Many people experience such intense dental anxiety that they avoid going to the dentist until absolutely necessary. Sedation dentistry (sometimes called sleep dentistry) relaxes you in order to give you a more comfortable experience. Sedation might not be the only way to decrease your fear, however. Improving your sleep quality alongside sedation might help relieve your tension. Recent studies have found that sleep quality might play a part in dental anxiety, and that fear of the dentist might play a part in sleep quality.
Poor Sleep Causes Increased Anxiety
Researchers at the University of California, Berkeley published a study in June 2012 that investigated the impact of sleep deprivation on anxious responses. The study included 18 healthy young adults who did not meet any criteria for anxiety disorders. Participants viewed a series of pleasant and unpleasant images during two different sessions; one after adequate slumber, the other after a sleepless night.
Researchers monitored brain activity using fMRI while participants viewed either disturbing or neutral images. In order to trigger an anticipatory emotional response, researchers used 3 visual signals to let participants know what kind of image to expect. A red minus sign signaled an unpleasant image such as a death scene. A yellow circle indicated a neutral image such as an inanimate object. The third signal, a white question mark, indicated that the participant would either see a positive or negative image.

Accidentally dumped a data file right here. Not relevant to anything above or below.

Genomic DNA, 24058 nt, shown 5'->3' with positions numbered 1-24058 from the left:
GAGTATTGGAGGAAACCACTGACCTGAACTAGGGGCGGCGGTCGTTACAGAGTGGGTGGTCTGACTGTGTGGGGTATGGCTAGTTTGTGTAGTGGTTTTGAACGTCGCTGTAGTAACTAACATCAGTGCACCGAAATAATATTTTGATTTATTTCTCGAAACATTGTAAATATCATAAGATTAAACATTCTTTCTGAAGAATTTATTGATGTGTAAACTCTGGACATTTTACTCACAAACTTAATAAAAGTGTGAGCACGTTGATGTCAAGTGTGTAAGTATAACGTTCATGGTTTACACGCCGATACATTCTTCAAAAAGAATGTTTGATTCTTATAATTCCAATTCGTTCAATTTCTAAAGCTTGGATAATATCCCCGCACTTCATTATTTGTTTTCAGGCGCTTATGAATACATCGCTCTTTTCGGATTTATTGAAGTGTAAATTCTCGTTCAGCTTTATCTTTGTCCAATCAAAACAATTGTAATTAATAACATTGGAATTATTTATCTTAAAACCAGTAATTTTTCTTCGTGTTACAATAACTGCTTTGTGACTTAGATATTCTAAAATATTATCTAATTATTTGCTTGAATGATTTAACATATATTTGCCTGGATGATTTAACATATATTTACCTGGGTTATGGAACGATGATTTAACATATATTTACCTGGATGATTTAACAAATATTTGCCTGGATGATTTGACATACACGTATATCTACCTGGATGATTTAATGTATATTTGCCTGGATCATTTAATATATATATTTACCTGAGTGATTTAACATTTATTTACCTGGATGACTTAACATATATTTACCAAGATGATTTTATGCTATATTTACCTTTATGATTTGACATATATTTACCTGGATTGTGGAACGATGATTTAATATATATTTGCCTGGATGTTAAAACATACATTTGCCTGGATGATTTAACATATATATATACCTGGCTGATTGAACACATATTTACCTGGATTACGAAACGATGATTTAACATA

When shown a red minus sign or a white question mark, activity in the brain’s emotional processing centers soared when participants had little rest. The fMRI scans showed the most activity in parts of the amygdala associated with negative emotions. With adequate sleep, participants showed decreased anxious anticipatory responses. Based on their research, it is possible that poor rest increases all anxious responses, including dental anxiety.
Does Dental Anxiety Reduce Sleep Quality?
A recent study published in February 2015 found that patients with high dental anxiety reported poor sleep quality. In order to study this relationship, the study included 67 people with dental anxiety, 54 people with sensitive gag reflexes, and 100 controls with no history of either. Of the anxiety group, 49.3% received inadequate rest compared to 38.9% of the gag reflex group and 29% of the control. Researchers did not investigate whether the anxious feelings caused the disturbances, or if it was exacerbated by participants’ lack of shuteye.
Relax with Oral Sedation
If dental anxiety does decrease rest quality, this intense fear of the dentist might perpetuate itself. If you experience dental anxiety, it is possible that your feelings interrupt your slumber, and that the resulting tiredness will further increase your anxious response. You don’t have to let your fear control you. Sedation dentistry (also called sleep dentistry) can help keep you stay calm during dental work in order to give you a comfortable experience. During your visit, sedation will put you into a relaxed state that makes you less sensitive to sights, smells, and sounds that ordinarily cause your distress. You will also enjoy a pain-free visit.
If you want to find out whether or not sedation dentistry is right for you, please call (407) 834-6446 or contact us online to set up an appointment with Orlando sedation dentist, Dr. Michael L. Weinstock today.